There are three types of lupus: discoid, systemic, and drug-induced. Discoid (cutaneous) lupus is always limited to the skin. It is identified by a rash that may appear on the face, neck, and scalp. This rash is usually in the unique shape of a butterfly. For some people discoid lupus progresses into systemic lupus.

When talking about the disease, it is systemic lupus that is most often mentioned. Systemic lupus is usually more severe than discoid lupus. Sometimes only the skin and joints will be involved. For others, the joints, lungs, kidneys, blood, or other organs and/or tissues may be affected. Since everyone's immune systems are different, usually no two people with systemic lupus will have identical symptoms.

Also with systemic lupus, there may periods of time in which minimal, if any, symptoms are evident and other times when the pain and discomfort becomes more intense and more frequent.

What triggers an attack of lupus? In some patients, exposure to the sun causes sudden development of a rash and other symptoms. In others, an infection as simple as a cold may act as a trigger. In still other cases, a drug taken for some illness produces the signaling symptoms.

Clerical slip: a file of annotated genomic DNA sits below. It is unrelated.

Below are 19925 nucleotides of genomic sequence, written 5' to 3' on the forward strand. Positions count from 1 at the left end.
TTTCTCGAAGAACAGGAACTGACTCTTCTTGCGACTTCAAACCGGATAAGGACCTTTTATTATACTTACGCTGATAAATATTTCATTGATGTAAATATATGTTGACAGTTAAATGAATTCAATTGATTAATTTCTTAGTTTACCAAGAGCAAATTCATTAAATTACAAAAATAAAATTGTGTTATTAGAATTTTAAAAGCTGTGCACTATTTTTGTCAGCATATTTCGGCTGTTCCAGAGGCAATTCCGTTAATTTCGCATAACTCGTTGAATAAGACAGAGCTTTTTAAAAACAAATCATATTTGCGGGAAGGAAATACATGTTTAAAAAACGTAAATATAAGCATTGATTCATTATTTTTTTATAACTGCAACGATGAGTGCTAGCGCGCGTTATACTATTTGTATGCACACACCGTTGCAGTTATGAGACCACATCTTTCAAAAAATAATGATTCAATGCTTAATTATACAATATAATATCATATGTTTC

Sometimes, the first symptoms and signs develop during pregnancy or soon after delivery. There are many people who cannot remember any specific factor. It seems that the triggers can be all unrelated for the same case of lupus, which makes it difficult for the person to pinpoint the cause of the flare.

There can also be times when someone who has been diagnosed with lupus shows no signs or symptoms at all. These remission periods are a blessing, but often are short-lived. Lupus patients know that there is no cure so there is bound to be a flare up that will be debilitating. Although flares are inevitable, the earlier they are detected, the more easily they can be controlled.

So until a cure is discovered, how else is lupus treated? For the majority of people with lupus, effective treatment can minimize symptoms, reduce painful swelling, and maintain normal bodily functions. Over-the counter-pain medications and steroid medications can reduce joint pain and swelling, and preventive measures like staying out of the sun can reduce the risk of flares. A variety of other lupus medications are often prescribed for people with lupus depending on the severity of the individual's case and which organs are involved.

If lupus is treated early, the patient's chances increase for reducing the time spent on high doses of drugs and decreasing permanent tissue or organ damage. One of the most important things that every person diagnosed with lupus can do is to find a lupus support group.

With better understanding of the disease and the development of new drugs to fight it, the prognosis of lupus is much better today than ever before.

More about lupus around the Web:

also see -> Arthritis

This information is intended as reference and not as medical advice.
All treatment decisions should be made by medical professionals.